EARLY DAYS OF PATEK AT J FARREN-PRICE - JULY 2020 NEWS
We were recently sent this wonderful nugget of J Farren-Price history from avid Patek enthusiast and gentleman Dogu Tasoren who kindly sent it to us.
In an article by Gavin Green written in 1978, we are given a glimpse into the early days of Patek Philippe in Australia when the late Krysten Farren-Pirce placed her first order. Mrs Farren-Price was certainly on the ball when she said “I don’t know how we will keep up with demand”! True 42 years later!
$11,000 Buys Watch For Royals
"Queen Victoria had one, and so did Tsar Nicolas II, Richard Wagner, Rockefeller, Stalin, Albert Einstein and Clark Gable. These days Ella Fitzgerald, a number of Continental royals and a select number of wealthy people – whose time really is precious – wear them on their wrists."
And if you have $11,000 to spend on a watch you can join them and wear top-of-the range Patek Philippe-the world’s most expensive brand of watch.
The Swiss-made watches went on sale in Australia this week at the J Farren-Price shop in Sydney.
The company has imported 30 different Patek Philippes-with a total value of $250,000.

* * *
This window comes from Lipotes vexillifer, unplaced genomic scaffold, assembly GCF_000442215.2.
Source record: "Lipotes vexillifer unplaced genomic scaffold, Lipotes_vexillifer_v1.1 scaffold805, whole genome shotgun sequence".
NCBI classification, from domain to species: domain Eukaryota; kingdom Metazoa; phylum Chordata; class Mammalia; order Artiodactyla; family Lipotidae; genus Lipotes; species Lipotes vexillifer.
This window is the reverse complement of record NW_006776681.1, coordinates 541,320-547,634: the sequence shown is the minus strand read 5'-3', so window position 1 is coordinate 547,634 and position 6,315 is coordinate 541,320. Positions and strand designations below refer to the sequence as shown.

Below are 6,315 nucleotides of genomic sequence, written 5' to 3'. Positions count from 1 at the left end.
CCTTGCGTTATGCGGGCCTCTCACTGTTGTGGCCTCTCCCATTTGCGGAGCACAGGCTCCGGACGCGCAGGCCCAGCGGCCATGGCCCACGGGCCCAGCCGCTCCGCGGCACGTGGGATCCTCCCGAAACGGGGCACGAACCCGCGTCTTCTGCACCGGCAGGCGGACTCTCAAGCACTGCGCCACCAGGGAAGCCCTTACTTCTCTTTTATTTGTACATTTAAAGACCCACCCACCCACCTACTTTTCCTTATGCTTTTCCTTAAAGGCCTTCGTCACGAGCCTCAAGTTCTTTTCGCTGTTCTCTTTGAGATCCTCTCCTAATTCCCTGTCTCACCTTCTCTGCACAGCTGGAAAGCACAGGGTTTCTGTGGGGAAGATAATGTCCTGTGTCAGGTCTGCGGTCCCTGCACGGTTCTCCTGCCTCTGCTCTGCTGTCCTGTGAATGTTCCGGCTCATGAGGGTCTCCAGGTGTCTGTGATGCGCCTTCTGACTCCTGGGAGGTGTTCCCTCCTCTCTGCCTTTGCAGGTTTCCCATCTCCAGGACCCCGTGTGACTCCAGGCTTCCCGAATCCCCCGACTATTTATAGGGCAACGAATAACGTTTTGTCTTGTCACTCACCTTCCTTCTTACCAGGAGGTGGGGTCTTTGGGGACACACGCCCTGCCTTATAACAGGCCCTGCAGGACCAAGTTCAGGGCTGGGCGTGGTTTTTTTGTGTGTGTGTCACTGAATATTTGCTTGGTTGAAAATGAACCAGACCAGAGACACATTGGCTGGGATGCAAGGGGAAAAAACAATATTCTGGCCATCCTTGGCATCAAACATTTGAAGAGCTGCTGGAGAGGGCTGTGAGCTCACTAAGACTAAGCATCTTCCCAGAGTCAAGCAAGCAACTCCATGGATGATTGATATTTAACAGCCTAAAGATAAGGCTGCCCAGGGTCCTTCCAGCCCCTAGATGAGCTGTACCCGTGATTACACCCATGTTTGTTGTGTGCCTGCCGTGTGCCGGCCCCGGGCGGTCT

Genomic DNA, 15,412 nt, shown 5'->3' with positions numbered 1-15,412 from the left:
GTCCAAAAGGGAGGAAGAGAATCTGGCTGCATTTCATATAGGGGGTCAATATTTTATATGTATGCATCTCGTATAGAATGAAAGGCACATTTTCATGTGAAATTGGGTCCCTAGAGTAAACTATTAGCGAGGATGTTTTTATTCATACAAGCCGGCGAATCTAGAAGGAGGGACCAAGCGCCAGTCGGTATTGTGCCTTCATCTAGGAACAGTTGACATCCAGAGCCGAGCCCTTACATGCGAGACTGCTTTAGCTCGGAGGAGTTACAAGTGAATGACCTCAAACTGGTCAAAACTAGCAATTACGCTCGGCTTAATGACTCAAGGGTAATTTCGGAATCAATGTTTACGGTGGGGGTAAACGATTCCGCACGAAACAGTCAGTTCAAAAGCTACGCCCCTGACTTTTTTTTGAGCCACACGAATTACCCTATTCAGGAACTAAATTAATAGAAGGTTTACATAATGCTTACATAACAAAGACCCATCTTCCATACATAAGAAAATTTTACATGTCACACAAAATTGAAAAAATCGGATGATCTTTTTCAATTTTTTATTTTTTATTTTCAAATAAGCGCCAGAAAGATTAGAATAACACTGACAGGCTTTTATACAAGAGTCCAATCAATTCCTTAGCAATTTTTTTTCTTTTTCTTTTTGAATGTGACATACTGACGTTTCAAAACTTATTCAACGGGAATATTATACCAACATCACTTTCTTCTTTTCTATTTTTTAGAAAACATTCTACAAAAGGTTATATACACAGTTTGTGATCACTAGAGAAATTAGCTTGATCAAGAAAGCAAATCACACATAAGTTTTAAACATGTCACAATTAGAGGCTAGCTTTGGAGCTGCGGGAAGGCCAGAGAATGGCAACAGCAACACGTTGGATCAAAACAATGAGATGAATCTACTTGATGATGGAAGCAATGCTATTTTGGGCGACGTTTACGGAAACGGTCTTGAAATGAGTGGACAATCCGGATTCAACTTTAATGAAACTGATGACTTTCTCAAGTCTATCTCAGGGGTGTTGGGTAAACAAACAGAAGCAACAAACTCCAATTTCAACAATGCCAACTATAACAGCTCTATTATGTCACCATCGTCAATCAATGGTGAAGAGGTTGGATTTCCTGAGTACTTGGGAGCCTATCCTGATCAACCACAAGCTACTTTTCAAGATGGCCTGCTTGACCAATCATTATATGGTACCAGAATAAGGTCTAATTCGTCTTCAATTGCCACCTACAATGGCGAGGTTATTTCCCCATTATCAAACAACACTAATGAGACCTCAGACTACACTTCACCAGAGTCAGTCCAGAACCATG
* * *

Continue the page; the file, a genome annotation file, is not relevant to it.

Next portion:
The proprietor, Mrs Krysten Farren-Price, expects all the watches to be sold by January.
“I’m sure there’ll be no shortage of buyer,: she said.
“The person who wants the ultimate watch will buy one because the Patek Philippe is the Rolls Royce of watches.
“They take nine months to make, are all hand built, and are all tested for 600 hours to make sure they’re perfect.”
Most Patek Philippes are 18 carat gold.
Prices start at $3,500 for a “cheapie” – an 18carat gold piece, with a blue-gold dial – and go up to $10,950 for a gold watch, with a diamond-laced casing.
“Some of the watches Patek Philippe makes are tailor-made and they can cost well over $100,000,” Mrs. Farren-Price said.
“There are only 450 shops round the world that sell these exclusive watches – and we’re the only place in Australia.
“I don’t think we’ll be able to keep up with the demand, because Patek Philippe produces only 50 watches a day.”
By Gavin Green (article from 1978)